The Making of an American Historian
It is wonderful to witness the blossoming of a remarkable career and I had the good fortune in California of watching a friend’s passion turn into award-winning acclamation. Marnie Leslie Davis was a talented young lawyer and legal journalist in Los Angeles, whose fascination with LA history turned into a series of remarkable biographies, starting with Rivers in the Desert: William Mulholland and the Inventing of Los Angeles, which won the Golden Spur Award for Best Non-Fiction Book by the Western Writers of America (www.margaretlesliedavis.com). Marnie went on to write Dark Side of Fortune, a Los Angeles Times bestseller about the triumph and scandal in the life of oil tycoon Edward Doheny and a third acclaimed biography on The Culture Broker: Franklin Murphy and the Transformation of Los Angeles (University of California Press).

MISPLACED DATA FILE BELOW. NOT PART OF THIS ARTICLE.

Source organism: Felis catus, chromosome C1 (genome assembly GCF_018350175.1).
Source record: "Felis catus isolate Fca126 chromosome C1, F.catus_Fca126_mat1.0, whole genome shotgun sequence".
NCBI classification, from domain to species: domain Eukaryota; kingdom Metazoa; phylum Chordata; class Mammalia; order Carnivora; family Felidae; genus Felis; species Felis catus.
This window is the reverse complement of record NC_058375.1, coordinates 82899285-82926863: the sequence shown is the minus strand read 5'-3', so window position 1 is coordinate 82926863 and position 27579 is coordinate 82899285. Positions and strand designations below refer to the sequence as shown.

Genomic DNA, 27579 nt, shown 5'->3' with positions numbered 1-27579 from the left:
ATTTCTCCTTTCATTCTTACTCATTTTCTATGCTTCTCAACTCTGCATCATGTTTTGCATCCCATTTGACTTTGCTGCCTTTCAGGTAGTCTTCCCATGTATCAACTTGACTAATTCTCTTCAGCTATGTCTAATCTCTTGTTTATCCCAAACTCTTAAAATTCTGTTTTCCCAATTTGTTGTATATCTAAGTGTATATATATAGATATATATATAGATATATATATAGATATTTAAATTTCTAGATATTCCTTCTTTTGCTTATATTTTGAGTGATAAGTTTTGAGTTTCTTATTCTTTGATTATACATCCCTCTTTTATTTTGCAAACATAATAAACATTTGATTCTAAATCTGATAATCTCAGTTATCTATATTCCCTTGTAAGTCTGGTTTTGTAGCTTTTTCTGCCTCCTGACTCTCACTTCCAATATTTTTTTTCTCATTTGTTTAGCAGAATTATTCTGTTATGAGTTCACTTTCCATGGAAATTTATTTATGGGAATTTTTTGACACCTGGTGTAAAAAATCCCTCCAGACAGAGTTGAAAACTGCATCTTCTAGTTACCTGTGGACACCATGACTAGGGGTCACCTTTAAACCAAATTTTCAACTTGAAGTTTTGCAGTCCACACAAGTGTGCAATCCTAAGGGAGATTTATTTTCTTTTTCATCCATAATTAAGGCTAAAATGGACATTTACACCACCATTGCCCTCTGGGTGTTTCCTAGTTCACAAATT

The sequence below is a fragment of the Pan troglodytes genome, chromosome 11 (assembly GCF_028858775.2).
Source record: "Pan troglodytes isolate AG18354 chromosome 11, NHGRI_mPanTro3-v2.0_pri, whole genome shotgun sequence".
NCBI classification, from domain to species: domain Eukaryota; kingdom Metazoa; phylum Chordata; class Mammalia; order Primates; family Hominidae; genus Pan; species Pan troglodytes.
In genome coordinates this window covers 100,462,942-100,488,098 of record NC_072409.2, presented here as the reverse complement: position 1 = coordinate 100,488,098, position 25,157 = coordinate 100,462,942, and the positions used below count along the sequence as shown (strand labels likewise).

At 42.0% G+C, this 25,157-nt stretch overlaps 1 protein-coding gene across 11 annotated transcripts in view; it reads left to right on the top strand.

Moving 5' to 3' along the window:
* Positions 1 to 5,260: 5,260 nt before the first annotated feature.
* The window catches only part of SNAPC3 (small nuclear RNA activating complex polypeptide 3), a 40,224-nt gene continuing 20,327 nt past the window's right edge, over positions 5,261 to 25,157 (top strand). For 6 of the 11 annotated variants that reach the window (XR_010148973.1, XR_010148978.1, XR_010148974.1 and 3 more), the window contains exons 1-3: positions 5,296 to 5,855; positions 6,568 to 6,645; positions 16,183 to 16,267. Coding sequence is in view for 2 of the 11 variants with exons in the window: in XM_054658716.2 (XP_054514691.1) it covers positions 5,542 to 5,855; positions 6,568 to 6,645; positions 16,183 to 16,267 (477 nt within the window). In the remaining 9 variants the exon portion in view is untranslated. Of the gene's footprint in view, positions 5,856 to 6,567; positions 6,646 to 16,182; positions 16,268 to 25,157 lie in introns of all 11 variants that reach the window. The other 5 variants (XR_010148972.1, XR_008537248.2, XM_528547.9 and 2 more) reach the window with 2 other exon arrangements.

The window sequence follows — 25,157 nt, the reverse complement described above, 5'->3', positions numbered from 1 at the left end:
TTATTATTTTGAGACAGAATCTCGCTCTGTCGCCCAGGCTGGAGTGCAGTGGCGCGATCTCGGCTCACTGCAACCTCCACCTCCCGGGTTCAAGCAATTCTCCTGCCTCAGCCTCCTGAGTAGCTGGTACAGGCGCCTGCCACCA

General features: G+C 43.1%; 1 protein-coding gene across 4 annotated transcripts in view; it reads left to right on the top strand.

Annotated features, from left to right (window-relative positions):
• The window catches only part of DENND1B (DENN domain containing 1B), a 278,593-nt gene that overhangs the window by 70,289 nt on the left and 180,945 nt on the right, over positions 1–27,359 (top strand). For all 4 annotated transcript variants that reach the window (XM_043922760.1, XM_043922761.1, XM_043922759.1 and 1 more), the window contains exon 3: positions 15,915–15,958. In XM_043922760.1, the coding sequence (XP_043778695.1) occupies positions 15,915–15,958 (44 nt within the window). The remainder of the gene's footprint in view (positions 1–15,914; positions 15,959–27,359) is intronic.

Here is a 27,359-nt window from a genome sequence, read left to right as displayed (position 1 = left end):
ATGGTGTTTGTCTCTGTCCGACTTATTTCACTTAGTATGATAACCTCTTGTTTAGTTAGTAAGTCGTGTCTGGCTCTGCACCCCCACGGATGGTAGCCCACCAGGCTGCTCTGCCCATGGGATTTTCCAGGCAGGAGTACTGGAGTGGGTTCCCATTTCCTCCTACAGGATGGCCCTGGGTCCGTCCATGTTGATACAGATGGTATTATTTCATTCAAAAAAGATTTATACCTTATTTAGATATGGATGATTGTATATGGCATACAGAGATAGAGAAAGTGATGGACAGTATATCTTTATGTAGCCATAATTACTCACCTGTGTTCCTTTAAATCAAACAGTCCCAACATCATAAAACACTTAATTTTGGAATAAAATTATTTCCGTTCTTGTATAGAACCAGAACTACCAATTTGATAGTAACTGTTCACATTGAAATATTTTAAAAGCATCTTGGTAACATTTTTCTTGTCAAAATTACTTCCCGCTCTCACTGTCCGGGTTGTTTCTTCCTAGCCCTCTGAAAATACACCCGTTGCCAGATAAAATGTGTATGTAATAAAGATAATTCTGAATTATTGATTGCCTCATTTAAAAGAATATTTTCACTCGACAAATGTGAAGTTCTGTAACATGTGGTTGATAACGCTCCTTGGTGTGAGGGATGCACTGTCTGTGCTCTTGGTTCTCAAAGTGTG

Her attention then was drawn to Washington DC and the little-known drama behind the Mona Lisa’s tumultuous voyage to this country in 1963. First Lady Jacqueline Kennedy played a critical role in the painting’s successful debut at the National Gallery and the Met — an 88-day visit that forever changed America’s relationship with high art. The publication of Mona Lisa in Camelot brought Marnie into the national spotlight a few years ago when it was featured in Vanity Fair and on “Good Morning America.”
Marnie has now been invited to speak at the New York Public Library on how the unprecedented, perilous loan of da Vinci’s masterpiece turned was turned by the First Lady into a powerful Cold War symbol of Western ideals . Now that Jacqueline Kennedy is in the headlines again with the release of her historic conversations with Arthur Schlesinger, don’t miss this chance to hear first-hand a riveting account about this First Lady’s diplomatic genius.
New York Public Library: An Art Book: First Lady Jacqueline Kennedy and the 1963 Exhibition of Mona Lisa. Stephen A. Schwarzman Building, Margaret Liebman Berger Forum, Fifth Ave. at 42nd St.Wednesday, October 19, 2011, 6 – 8 p.m. FREE – doors open at 5:30pm. First come, first served.